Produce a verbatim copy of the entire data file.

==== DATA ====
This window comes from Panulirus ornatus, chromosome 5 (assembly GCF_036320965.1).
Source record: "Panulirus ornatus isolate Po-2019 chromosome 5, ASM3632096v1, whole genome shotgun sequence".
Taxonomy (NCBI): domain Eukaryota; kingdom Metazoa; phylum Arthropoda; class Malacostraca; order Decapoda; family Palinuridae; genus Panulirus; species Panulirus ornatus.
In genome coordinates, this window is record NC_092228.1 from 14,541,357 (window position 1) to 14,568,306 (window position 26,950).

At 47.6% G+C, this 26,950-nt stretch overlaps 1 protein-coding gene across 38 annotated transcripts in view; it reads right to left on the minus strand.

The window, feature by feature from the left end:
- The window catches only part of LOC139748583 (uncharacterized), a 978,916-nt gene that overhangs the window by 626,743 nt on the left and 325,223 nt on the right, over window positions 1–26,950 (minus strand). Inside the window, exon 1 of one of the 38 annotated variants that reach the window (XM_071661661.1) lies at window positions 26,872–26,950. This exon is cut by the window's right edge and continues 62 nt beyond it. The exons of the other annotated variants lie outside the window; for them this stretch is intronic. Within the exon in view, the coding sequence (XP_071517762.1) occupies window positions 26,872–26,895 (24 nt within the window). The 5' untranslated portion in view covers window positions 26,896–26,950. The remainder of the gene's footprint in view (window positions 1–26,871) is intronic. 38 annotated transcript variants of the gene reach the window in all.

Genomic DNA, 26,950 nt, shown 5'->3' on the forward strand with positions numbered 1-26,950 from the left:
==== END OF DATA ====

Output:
This window comes from Panulirus ornatus, chromosome 5 (assembly GCF_036320965.1).
Source record: "Panulirus ornatus isolate Po-2019 chromosome 5, ASM3632096v1, whole genome shotgun sequence".
Taxonomy (NCBI): domain Eukaryota; kingdom Metazoa; phylum Arthropoda; class Malacostraca; order Decapoda; family Palinuridae; genus Panulirus; species Panulirus ornatus.
In genome coordinates, this window is record NC_092228.1 from 14,541,357 (window position 1) to 14,568,306 (window position 26,950).

At 47.6% G+C, this 26,950-nt stretch overlaps 1 protein-coding gene across 38 annotated transcripts in view; it reads right to left on the minus strand.

The window, feature by feature from the left end:
- The window catches only part of LOC139748583 (uncharacterized), a 978,916-nt gene that overhangs the window by 626,743 nt on the left and 325,223 nt on the right, over window positions 1–26,950 (minus strand). Inside the window, exon 1 of one of the 38 annotated variants that reach the window (XM_071661661.1) lies at window positions 26,872–26,950. This exon is cut by the window's right edge and continues 62 nt beyond it. The exons of the other annotated variants lie outside the window; for them this stretch is intronic. Within the exon in view, the coding sequence (XP_071517762.1) occupies window positions 26,872–26,895 (24 nt within the window). The 5' untranslated portion in view covers window positions 26,896–26,950. The remainder of the gene's footprint in view (window positions 1–26,871) is intronic. 38 annotated transcript variants of the gene reach the window in all.

Genomic DNA, 26,950 nt, shown 5'->3' on the forward strand with positions numbered 1-26,950 from the left: